Make sure to visit C4Scooters.com and the C4Scooters Forum to purchase all your District parts, and for all your District news and updates. This company is setting a new standard when it comes to affordable and high quality products.
Monday, September 14, 2009
So it's official, Aus3 will be released, sometime in 2010.
I caught up with Phil to ask him some stuff about it, and some generalities about himself.
Aaron: What got you back into the scene? Was it a personal decision, or did someone else help you come out of the shadows?
Phil: It was the loss of my license, it opened my eyes and showed me the transportation that i used to love, my scooter.. i only ever got lazy once i got it...i get it back in 2 weeks, after 3 months... but REFUSE to fall away due it it again... i use it purposely to drive to skateparks and ride with everyone..
How does it feel getting back on the old trustful steed after so long? Have you been throwing the casual 10ft high euro airs?
For the time i was out of riding, i had an emptiness within me.
Nothing could fill it, drinking, girls, mates, partying.. nothing would fulfill the feeling of when i used to flow and listen to Tool whilst riding..
Haha, sadly no after a few weeks, i am yet to throw a euro, I Crashed doing a invert air, after about 2 years not riding at all. i could remember the feeling exactly, but gravity though.
What has sparked the sudden want to make Aus3? Will it be a DVD again, and what names can we expect?
Being that i have been employed as a video editor for the last 2 years has grown my confidence in editing immensely
and even though i love what i edit at work, scooter vids/ mini vids was my main inspiration for learning the techniques.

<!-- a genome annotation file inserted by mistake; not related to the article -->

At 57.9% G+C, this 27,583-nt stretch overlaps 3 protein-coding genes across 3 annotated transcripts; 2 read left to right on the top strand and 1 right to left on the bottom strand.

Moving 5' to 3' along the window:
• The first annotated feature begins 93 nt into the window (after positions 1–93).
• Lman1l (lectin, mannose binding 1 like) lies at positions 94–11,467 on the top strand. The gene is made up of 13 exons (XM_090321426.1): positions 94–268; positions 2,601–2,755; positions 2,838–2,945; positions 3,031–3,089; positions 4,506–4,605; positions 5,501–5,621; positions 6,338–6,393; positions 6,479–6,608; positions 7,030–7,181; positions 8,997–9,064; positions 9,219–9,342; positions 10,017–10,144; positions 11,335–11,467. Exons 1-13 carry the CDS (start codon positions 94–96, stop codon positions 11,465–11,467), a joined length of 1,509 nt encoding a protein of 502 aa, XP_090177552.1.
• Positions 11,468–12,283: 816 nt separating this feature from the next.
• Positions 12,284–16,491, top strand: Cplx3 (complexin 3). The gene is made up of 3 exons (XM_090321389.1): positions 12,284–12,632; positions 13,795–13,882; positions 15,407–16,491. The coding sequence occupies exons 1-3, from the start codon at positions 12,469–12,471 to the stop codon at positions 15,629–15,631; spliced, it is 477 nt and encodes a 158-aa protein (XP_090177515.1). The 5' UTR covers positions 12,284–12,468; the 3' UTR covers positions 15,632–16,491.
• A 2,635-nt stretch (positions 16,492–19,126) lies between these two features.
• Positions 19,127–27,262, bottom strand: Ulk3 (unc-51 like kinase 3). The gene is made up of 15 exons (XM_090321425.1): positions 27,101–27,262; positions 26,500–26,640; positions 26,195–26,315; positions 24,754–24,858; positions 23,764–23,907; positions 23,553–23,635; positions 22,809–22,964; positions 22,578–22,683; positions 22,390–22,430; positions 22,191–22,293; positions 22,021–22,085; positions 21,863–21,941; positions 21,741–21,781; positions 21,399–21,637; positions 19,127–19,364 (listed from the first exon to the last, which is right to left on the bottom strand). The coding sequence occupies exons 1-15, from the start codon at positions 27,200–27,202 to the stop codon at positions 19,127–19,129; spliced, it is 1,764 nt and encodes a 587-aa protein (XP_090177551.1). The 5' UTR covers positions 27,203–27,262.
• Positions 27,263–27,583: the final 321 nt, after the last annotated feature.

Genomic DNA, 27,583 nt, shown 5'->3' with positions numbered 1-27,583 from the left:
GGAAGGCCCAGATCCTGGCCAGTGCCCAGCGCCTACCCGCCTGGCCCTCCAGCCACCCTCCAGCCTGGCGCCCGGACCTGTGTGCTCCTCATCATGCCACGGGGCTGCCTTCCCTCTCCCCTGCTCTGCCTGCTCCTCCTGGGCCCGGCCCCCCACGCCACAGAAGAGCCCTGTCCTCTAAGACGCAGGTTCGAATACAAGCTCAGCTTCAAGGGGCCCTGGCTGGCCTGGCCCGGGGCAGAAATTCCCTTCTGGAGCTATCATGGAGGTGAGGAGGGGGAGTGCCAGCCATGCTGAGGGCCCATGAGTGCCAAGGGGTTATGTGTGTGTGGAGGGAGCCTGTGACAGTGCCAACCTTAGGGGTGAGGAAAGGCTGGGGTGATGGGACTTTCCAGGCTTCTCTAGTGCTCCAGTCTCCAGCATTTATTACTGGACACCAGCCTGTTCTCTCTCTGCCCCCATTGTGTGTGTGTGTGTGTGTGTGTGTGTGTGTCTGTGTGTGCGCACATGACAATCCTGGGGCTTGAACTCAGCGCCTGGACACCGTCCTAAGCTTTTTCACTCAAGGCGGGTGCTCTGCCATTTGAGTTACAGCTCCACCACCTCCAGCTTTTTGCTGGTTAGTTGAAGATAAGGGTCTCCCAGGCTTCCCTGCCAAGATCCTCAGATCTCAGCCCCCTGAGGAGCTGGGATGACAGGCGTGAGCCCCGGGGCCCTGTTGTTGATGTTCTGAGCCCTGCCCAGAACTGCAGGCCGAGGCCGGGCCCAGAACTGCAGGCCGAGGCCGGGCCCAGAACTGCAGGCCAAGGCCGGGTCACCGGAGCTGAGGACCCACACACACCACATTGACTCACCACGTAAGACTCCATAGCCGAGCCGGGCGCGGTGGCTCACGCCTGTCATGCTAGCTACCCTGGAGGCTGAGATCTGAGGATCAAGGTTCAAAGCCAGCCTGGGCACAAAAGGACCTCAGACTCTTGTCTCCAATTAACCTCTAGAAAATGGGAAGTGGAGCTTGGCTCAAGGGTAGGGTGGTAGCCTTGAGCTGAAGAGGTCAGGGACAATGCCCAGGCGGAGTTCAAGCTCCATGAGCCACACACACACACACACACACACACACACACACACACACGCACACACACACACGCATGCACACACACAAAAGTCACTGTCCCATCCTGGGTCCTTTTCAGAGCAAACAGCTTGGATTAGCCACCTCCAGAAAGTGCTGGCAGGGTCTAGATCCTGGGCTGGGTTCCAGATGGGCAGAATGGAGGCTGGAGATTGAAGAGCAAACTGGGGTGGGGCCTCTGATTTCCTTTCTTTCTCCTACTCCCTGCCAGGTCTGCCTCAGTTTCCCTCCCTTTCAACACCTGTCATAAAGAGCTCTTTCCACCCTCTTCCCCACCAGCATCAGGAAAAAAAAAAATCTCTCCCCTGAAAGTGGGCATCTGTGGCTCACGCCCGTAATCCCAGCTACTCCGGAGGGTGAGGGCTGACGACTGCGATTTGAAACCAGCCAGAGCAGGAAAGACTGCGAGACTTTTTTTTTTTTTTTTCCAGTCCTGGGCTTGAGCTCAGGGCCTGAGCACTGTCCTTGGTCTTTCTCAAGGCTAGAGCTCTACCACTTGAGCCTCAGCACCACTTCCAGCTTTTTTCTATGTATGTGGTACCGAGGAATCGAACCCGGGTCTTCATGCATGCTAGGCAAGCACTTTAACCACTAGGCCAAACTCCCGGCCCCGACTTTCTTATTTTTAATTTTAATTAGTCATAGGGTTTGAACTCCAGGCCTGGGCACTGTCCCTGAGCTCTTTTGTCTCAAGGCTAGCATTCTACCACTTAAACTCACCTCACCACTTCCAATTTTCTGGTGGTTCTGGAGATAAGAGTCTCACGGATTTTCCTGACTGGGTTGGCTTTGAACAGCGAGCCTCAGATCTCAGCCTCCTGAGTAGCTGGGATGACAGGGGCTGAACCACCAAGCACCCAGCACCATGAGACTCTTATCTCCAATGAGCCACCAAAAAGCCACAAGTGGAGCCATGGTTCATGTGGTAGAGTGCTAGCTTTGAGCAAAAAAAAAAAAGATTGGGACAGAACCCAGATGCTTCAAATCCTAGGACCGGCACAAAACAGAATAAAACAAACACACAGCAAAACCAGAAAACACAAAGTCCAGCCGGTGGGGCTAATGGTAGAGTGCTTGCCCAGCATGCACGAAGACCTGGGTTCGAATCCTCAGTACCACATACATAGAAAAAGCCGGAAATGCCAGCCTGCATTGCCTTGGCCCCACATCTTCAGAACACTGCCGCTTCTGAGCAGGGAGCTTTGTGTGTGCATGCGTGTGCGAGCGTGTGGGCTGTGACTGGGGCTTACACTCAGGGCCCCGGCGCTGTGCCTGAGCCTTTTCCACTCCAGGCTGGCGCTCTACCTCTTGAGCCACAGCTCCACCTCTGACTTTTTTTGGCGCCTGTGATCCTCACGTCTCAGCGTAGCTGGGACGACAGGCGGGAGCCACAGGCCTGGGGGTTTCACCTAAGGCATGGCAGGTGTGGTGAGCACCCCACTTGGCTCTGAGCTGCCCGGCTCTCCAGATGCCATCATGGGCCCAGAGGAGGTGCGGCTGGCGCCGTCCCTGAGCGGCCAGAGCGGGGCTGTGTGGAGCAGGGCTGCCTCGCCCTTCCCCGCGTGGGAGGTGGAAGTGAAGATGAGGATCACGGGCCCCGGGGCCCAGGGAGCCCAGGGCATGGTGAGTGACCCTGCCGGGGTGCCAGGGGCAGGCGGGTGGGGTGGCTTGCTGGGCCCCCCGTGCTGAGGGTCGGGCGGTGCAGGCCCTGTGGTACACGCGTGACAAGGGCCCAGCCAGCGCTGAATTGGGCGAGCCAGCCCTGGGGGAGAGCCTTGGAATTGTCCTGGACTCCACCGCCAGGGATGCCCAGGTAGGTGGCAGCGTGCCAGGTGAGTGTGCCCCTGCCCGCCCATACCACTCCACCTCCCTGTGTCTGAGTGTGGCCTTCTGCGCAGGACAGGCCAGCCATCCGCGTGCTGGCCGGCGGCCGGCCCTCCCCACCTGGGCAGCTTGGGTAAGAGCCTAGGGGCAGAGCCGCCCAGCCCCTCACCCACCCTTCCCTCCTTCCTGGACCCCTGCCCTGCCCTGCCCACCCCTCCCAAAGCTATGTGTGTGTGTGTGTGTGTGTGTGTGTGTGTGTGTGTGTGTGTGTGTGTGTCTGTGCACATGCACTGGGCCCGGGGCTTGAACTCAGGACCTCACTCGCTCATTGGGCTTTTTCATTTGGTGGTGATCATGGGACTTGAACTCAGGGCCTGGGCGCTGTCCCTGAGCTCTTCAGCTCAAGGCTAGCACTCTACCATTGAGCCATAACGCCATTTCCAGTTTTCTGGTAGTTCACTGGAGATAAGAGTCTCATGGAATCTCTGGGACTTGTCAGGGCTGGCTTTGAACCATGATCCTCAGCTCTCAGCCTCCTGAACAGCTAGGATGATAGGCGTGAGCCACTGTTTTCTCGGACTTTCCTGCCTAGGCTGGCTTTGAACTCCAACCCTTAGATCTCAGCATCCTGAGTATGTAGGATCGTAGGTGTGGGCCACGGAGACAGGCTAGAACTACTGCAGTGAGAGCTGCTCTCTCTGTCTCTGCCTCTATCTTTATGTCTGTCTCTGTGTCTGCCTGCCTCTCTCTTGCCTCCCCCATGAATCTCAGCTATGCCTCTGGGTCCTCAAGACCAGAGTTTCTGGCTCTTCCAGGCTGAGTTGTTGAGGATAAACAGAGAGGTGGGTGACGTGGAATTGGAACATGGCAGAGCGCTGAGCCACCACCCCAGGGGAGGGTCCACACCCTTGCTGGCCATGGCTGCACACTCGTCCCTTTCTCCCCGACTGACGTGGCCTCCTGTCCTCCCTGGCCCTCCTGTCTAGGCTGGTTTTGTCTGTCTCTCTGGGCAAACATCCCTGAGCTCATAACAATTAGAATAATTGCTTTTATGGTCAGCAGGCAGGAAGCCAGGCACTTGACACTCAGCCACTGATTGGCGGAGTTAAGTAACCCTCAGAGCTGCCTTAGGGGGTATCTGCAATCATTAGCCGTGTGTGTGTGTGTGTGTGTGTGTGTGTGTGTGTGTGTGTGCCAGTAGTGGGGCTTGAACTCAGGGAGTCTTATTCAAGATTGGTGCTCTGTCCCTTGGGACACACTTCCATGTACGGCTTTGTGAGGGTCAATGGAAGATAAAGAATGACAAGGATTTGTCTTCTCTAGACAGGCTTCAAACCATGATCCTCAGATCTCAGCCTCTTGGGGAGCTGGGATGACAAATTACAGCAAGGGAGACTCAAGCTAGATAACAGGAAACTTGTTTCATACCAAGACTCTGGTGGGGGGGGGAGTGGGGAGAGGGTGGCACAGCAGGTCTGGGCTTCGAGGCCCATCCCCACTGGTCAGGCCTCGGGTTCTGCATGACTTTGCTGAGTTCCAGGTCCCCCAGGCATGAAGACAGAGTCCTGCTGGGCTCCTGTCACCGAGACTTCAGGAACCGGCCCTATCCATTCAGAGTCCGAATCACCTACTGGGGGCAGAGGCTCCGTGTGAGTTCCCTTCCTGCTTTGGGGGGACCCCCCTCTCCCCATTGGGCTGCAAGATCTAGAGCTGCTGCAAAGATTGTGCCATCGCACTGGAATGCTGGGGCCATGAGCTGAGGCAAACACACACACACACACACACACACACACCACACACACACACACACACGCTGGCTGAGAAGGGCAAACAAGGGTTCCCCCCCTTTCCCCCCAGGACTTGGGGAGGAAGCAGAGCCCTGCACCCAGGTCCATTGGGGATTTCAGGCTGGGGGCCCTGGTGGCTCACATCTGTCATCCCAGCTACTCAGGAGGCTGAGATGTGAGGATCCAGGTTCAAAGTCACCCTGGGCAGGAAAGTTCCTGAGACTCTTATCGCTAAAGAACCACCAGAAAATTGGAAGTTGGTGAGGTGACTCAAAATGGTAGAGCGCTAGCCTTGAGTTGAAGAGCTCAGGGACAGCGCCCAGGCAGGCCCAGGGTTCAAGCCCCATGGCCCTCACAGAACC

i want to put my All in to this Video.
It will be a DVD swell as a web release.. DVD obviously including a lot more than the web release.
Names so far for sections are :
& possibly myself haha
This only being the 1st set... more to be announced!
So there you have it!
Australian Scooters 3 is on the cards, and it's going to be done by the man who started it all.
Inside Scooters will try their best to keep you updated with any news on it as it comes, including new lists of rider sections, possible release dates and progress on the video!
Sunday, September 13, 2009
Inward has been around for barely 9 months and is about to sell its thousandth one piece bar in the next few weeks.
Thursday, September 10, 2009
Wednesday, September 9, 2009
Tuesday, September 8, 2009
Monday, September 7, 2009
Friday, September 4, 2009
P.S. Don't be an idiot, and just try and toss the stuff onto your bars/parts.=) Lets hope when my partner Jordan gets his scooter done, it looks a bit better haha.
Big thanks to Jr for letting Inside Scooters try out some of this awesome Vinyl Wrap. Expect a full review, and hopefully a video on how to put it onto your scooter...(no, that video won't be coming from me...haha)
Tuesday, September 1, 2009
Who: Who, did you admire when you first started getting into the sport?
Brian: Tim Muller, he was the person that got me into riding and I always learned everything about riding and the scene from him when I started.
What: What trick were you the most proud of landing since you've been riding?
Brian: The "Briflip" obviously, since my name is pretty much set in stone with the sport now. I didn't have any expectations for it the first time I put a video up of it, now the trick is huge.
Where: Where is one place you've traveled to because of scootering, that you might not have ever been to before?
Brian: Either Westerville, Ohio or Buffalo, New York.
Why: Why are you still involved in the sport today?
Brian: I am a head administrator on Scooter Resource. I like to help people out with figuring out video/photo related stuff. I like to try to make it out to events on the east coast to see everyone I met through riding. Some people I met would be my best friends if we lived closer, so its awesome to see these people when the opportunity rises. Although i don't ride near as much as I used to, just overseeing the sport, knowing whats going on, seeing all of these new companies pop up and all of the coverage scooters are getting now just kind of seems like a duty to me.
The video below is over 4 years old, from 2005. Enjoy this piece of history, from one of the top OG's in the sport today. Thanks to Brian for taking the time to do this.